North Carolina’s Supreme Court Chief Justice announced his resignation to become dean of Regent University School of Law in Virginia Beach, Virginia.
Chief Justice Mark Martin’s resignation is effective February 28th and will begin his new role March 1, 2019.
It has been the highest of honors to serve the people of North Carolina as their Chief Justice,” Martin stated in a press release. “I will forever cherish the memories of serving with so many amazing and capable people. It is now time to direct my focus to helping prepare the next generation of leaders.”
“On behalf of the Regent University Board of Trustees, I welcome Chief Justice Martin to the Regent University School of Law,” said Phil Walker, Regent University Chairman of the Board in a press release by Regent University. “His career and legal abilities are extraordinary. I have known Chief Justice Martin for many years and know the Regent community will greatly benefit from this outstanding leader.”
Chief Justice Martin is the 28th Chief Justice and has served as a judge in North Carolina for 26 years, over twenty of which were on the state’s supreme court.
Martin, a Republican, has been a judicial ground breaker during that time by being the youngest judge in North Carolina history on each court level he’s served on.
1998 – Youngest justice in the history of the Supreme Court of North Carolina at age 35.
1994 – Youngest judge in the history of the N.C. Court of Appeals at age 31.
1992 – Youngest superior court judge since colonial days at age 26.
In the North Carolina 2014 General Election, Martin garnered the highest percentage of the statewide vote ever achieved by a registered Republican with 72%.
While Chief Justice Mark Martin made history being the longest serving and youngest elected to the state’s high court, this past year the North Carolina Supreme Court celebrated its 200th anniversary.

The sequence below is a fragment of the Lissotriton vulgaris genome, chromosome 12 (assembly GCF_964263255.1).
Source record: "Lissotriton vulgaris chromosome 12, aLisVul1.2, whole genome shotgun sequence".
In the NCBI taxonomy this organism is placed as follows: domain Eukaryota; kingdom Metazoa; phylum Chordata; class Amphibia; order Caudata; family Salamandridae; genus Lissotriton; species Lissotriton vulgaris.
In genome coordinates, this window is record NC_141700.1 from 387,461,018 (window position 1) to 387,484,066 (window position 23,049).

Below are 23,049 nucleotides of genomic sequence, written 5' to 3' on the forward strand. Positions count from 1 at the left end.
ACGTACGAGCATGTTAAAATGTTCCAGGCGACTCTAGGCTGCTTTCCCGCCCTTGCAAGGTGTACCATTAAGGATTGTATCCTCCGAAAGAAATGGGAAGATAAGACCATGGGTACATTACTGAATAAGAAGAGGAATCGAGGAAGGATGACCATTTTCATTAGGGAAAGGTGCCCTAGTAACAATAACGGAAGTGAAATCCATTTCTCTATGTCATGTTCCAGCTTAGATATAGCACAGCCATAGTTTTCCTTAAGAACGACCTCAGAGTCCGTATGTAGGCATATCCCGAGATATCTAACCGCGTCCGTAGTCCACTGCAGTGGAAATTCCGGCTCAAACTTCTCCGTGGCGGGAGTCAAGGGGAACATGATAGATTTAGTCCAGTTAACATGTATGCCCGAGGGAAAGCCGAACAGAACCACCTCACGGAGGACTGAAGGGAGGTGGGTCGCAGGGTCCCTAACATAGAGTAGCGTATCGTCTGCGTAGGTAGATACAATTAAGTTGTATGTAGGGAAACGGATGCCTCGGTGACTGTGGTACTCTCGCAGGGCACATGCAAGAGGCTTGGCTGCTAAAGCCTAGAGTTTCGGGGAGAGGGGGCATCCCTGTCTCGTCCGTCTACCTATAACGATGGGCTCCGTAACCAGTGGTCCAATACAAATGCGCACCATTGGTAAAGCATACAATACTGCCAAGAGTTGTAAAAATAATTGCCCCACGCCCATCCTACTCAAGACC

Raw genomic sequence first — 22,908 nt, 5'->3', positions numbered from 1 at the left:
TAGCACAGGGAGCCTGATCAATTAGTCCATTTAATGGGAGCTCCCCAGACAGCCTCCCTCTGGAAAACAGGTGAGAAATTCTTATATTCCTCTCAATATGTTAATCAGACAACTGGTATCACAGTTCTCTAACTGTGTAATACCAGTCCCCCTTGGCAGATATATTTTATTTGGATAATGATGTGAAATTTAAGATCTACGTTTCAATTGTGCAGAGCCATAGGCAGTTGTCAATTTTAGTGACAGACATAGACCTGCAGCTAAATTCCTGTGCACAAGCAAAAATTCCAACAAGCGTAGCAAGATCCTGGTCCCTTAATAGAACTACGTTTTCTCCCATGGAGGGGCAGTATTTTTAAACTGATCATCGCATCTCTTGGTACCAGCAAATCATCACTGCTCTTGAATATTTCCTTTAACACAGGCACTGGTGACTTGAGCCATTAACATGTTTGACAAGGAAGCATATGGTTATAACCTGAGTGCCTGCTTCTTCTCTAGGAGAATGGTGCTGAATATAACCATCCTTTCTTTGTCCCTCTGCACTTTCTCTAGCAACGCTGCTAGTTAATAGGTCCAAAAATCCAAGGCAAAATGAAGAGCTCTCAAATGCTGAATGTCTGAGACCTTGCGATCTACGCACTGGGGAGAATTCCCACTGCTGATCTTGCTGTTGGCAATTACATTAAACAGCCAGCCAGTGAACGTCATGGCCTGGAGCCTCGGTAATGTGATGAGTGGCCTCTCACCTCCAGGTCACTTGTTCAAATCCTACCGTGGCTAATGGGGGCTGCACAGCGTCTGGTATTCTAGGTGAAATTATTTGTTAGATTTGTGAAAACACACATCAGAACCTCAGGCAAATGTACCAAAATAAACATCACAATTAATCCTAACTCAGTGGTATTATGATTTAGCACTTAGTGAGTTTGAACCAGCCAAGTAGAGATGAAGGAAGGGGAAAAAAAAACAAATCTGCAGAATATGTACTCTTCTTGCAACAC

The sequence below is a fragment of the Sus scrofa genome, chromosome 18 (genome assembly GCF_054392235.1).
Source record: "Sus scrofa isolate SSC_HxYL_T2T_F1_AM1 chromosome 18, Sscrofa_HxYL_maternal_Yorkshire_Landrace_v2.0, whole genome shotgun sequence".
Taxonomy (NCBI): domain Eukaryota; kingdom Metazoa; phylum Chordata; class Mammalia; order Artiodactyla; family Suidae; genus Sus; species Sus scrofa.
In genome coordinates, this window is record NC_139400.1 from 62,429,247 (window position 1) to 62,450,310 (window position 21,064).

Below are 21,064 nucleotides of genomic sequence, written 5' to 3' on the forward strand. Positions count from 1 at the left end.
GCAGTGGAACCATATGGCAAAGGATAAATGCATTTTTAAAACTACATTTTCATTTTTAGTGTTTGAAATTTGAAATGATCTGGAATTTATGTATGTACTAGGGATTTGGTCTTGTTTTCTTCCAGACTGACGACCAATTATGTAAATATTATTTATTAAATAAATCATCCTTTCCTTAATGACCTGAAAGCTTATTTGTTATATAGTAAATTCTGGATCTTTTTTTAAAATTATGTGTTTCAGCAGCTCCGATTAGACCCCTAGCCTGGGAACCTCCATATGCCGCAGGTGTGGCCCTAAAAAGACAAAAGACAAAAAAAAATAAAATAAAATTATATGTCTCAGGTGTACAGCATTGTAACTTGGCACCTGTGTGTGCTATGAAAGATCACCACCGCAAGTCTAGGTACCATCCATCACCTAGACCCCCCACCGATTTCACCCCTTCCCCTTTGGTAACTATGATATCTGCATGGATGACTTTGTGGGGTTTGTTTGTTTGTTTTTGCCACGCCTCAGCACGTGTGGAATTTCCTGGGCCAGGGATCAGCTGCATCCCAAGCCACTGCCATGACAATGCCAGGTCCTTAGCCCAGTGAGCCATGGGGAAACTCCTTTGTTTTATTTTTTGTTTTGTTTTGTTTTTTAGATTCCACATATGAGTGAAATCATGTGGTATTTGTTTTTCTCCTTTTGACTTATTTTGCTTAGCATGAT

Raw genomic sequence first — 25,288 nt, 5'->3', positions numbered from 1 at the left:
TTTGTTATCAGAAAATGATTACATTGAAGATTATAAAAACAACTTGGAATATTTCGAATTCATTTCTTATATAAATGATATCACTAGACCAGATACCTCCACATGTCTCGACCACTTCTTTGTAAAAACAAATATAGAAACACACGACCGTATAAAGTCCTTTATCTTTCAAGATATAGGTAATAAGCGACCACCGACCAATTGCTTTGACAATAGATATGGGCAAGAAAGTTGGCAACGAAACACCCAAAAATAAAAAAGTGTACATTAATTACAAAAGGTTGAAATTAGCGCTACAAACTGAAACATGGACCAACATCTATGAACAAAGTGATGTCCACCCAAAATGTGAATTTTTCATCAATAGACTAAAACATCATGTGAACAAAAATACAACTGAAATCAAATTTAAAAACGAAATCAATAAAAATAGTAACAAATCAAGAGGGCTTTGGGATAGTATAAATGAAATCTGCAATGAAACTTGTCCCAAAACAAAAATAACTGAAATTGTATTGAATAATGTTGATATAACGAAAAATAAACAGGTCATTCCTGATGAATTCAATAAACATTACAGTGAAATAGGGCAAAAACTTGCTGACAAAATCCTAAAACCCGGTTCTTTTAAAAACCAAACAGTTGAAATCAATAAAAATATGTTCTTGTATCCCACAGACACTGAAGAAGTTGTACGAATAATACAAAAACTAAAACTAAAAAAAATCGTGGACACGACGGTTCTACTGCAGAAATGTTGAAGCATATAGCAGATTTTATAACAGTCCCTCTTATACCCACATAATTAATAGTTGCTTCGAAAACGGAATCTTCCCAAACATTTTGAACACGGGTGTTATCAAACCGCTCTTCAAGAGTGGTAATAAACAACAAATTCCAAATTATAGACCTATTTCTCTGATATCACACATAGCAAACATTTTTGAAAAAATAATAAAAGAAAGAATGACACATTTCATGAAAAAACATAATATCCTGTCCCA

The Tar Heel state’s highest court was formed in 1818 and held its first session in January 2019 with only three justices: John Louis Taylor, Leonard Henderson, and John Hall Taylor was the Chief Justice.
North Carolina’s judicial vacancies are appointed by the Governor. In the case of Martin’s successor, Democratic Governor Roy Cooper would do the honors.
"Leading the state’s highest court and its court system is a critically important job, and I will carefully consider his replacement in the coming days.” – Gov. Cooper. (2/2)
— Governor Roy Cooper (@NC_Governor) January 25, 2019
North Carolina Supreme Court Justices are elected to eight-year terms and have no term limit cap.
Martin was only half-way through his current term as Chief Justice and rapid departure leaves in its wake the possibility of an extreme shift left of a 6-1 Democrat court. Currently, five of the seven Supreme Court members are registered as Democrats. Chief Justice Mark Martin and Associate Justice Paul Newby are the two Republicans on the court.
Tradition would dictate appointing the next most senior associate justice to this type of vacancy, which would make Associate Justice Paul Newby the heir apparent.
Newby’s current term will end in 2020 and he will likely seek re-election and the Chief Justice position in 2022.
Hudson is currently in her second term on the court. Beasley was appointed to the court in 2012 by former Governor Beverly Perdue and was elected to the seat in 2014 after narrowly beating Republican Mike Robinson by less than a quarter of a percentage point.
Who Governor Cooper chooses to appoint to the vacancy could create more open seats for the 2020 election cycle.
Depending on whether Cooper chooses to elevate a current justice or choose someone from outside the court, one, two or possibly even three seats may be up for grabs in the November 2020 state elections.
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A.P. Dillon is the North Carolina Bureau Chief for The Tennesee Star and a reporter at Battleground State News. Follow A.P. Dillon on Twitter. Email Tips to [email protected].
Photo “Mark Martin” by Elon University. Background Photo “Regent University” by Debatelord. CC BY-SA 3.0.